UK Infrared Telescope discovers ‘impossible’ binary stars
A team of astronomers have used the United Kingdom Infrared Telescope (UKIRT) on Hawaii to discover four pairs of stars that orbit each other in less than 4 hours. Until now it was thought that such close-in binary stars could not exist. The new discoveries come from the telescope’s Wide Field Camera (WFCAM) Transit Survey, and appear in the journal Monthly Notices of the Royal Astronomical Society.
About half of the stars in our Milky Way galaxy are, unlike our Sun, part of a binary system in which two stars orbit each other. Most likely, the stars in these systems were formed close together and have been in orbit around each other from birth onwards. It was always thought that if binary stars form too close to each other, they would quickly merge into one single, bigger star. This was in line with many observations taken over the last three decades showing the abundant population of stellar binaries, but none with orbital periods shorter than 5 hours.
For the first time, the team have investigated binaries of red dwarfs, stars up to ten times smaller and a thousand times less luminous than the Sun. Although they form the most common type of star in the Milky Way, red dwarfs do not show up in normal surveys because of their dimness in visible light.
For the last five years, UKIRT has been monitoring the brightness of hundreds of thousands of stars, including thousands of red dwarfs, in near-infrared light, using its state-of-the-art Wide-Field Camera (WFC). This study of cool stars in the time domain has been a focus of the European (FP7) Initial Training Network ‘Rocky Planets Around Cool Stars’ (RoPACS) which studies planets and cool stars.
"To our complete surprise, we found several red dwarf binaries with orbital periods significantly shorter than the 5 hour cut-off found for Sun-like stars, something previously thought to be impossible", said Bas Nefs from Leiden Observatory in the Netherlands, and lead author of the paper. "It means that we have to rethink how these close-in binaries form and evolve."
Since stars shrink in size early in their lifetime, the fact that these very tight binaries exist means that their orbits must also have shrunk as well since their birth, otherwise the stars would have been in contact early on and have merged. However, it is not at all clear how these orbits could have shrunk by so much.
One possible answer to this riddle is that cool stars in binary systems are much more active and violent than previously thought.
It is possible that the magnetic field lines radiating out from the cool star companions get twisted and deformed as they spiral in towards each other, generating the extra activity through stellar wind, explosive flaring and star spots. Powerful magnetic activity could apply the brakes to these spinning stars, slowing them down so that they move closer together.
"Without UKIRT’s superb sensitivity, it wouldn’t have been possible to find these extraordinary pairs of red dwarfs" said David Pinfield. He adds: “The active nature of these stars and their apparently powerful magnetic fields has profound implications for the environments around red dwarfs throughout our Galaxy."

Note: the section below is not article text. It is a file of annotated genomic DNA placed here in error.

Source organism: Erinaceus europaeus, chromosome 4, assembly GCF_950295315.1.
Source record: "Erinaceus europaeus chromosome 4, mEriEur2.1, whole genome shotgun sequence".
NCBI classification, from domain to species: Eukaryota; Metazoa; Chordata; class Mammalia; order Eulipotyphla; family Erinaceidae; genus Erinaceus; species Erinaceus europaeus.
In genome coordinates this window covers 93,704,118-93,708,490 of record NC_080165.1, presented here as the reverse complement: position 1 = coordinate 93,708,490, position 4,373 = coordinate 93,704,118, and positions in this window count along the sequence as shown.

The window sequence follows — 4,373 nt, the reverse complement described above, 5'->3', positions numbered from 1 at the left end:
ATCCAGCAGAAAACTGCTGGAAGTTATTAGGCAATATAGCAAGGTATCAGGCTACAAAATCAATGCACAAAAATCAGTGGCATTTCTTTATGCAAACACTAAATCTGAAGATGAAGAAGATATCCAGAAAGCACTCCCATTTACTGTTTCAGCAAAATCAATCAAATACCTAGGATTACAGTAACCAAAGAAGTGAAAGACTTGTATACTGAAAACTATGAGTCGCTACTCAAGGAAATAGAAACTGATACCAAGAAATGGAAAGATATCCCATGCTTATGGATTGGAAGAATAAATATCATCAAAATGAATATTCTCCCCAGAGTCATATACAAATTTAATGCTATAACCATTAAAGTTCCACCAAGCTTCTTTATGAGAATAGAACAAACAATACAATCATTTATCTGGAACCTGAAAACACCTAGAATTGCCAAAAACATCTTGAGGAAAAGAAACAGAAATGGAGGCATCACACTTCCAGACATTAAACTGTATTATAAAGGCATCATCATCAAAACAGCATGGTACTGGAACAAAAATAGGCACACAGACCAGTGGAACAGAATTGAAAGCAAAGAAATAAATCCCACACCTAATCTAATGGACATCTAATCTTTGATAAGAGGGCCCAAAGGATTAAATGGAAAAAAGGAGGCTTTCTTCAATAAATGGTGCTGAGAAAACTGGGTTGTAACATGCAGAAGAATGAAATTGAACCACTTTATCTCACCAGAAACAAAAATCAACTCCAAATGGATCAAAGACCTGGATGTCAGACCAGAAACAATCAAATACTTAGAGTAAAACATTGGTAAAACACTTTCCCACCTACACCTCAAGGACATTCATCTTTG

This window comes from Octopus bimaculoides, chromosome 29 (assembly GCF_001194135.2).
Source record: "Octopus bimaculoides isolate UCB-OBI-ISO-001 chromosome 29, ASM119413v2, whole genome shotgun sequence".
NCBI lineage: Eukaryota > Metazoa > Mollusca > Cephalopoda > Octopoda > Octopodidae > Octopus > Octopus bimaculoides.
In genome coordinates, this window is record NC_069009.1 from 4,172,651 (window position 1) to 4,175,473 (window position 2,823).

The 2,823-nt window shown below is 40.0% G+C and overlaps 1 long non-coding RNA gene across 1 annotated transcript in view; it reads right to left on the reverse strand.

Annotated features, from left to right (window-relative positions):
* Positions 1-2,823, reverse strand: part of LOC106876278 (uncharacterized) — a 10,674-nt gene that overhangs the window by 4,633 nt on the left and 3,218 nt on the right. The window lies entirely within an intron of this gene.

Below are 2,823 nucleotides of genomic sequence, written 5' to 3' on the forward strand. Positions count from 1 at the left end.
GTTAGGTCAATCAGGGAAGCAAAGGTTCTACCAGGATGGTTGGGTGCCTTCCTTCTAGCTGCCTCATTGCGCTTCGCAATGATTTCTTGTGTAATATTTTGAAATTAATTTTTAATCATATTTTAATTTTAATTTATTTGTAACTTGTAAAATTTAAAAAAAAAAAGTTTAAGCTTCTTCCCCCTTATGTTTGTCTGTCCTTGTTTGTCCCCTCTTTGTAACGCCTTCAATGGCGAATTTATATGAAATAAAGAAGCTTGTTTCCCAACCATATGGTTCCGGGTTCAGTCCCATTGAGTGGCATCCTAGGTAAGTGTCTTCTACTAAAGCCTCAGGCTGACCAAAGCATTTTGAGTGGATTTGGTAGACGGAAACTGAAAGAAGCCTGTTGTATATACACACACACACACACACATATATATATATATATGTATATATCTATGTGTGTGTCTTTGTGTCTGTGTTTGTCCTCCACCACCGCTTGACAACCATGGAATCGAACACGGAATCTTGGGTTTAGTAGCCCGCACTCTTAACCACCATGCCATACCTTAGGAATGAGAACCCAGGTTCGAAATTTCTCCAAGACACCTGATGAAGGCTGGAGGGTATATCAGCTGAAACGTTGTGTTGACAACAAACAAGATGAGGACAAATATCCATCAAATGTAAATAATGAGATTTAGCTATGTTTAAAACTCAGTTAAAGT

This artist's impression shows the tightest of the new record breaking binary systems. Two active M4 type red dwarfs orbit each other every 2.5 hours, as they continue to spiral inwards. Eventually they will coalesce into a single star. Credit: J. Pinfield, for the RoPACS network
Dr Robert Massey
Royal Astronomical Society
Tel: +44 (0)20 7734 3307 / 4582 x214
Mob: +44 (0)794 124 8035
Dr Bas Nefs
Tel: +31 (0)71 527 8439
Mob: +31 (0)6 4159 1853
Dr Jayne Birkby
Tel: +31 (0)71527 5832
Dr David Pinfield
University of Hertfordshire
Leads the European ROPACS network: http://star.herts.ac.uk/RoPACS/ and is co-PI of the WFCAM Transit Survey (WTS).
Tel: +44 (0)1707 284171
Dr Simon Hodgkin
Institute of Astronomy
University of Cambridge
(Co-PI of WTS)
Tel: +44 (0)1223 766657
The team publish their work in the paper, “Four ultra-short period eclipsing M-dwarf binaries in the WFCAM Transit Survey”, S. V. Nefs et al, Monthly Notices of the Royal Astronomical Society, in press. A preprint of the paper can be downloaded from http://arxiv.org/abs/1206.1200
With a 3.8 metre diameter mirror, the UK Infrared Telescope (UKIRT: http://www.jach.hawaii.edu/UKIRT/) is the second largest dedicated infrared telescope in the world. Sited at an altitude of 4200 m on the top of the volcano Mauna Kea on the island of Hawaii, it began operations in 1979. UKIRT is carrying out the UKIRT Deep Sky Survey (UKIDSS: http://www.ukidss.org/) searching for objects from nearby brown dwarfs to distant quasars. In 2012 the UKIDSS team received the RAS Group Award.
The Royal Astronomical Society (RAS, www.ras.org.uk), founded in 1820, encourages and promotes the study of astronomy, solar-system science, geophysics and closely related branches of science. The RAS organizes scientific meetings, publishes international research and review journals, recognizes outstanding achievements by the award of medals and prizes, maintains an extensive library, supports education through grants and outreach activities and represents UK astronomy nationally and internationally. Its more than 3500 members (Fellows), a third based overseas, include scientific researchers in universities, observatories and laboratories as well as historians of astronomy and others.
Follow the RAS on Twitter via @royalastrosoc
Robert Massey | alfa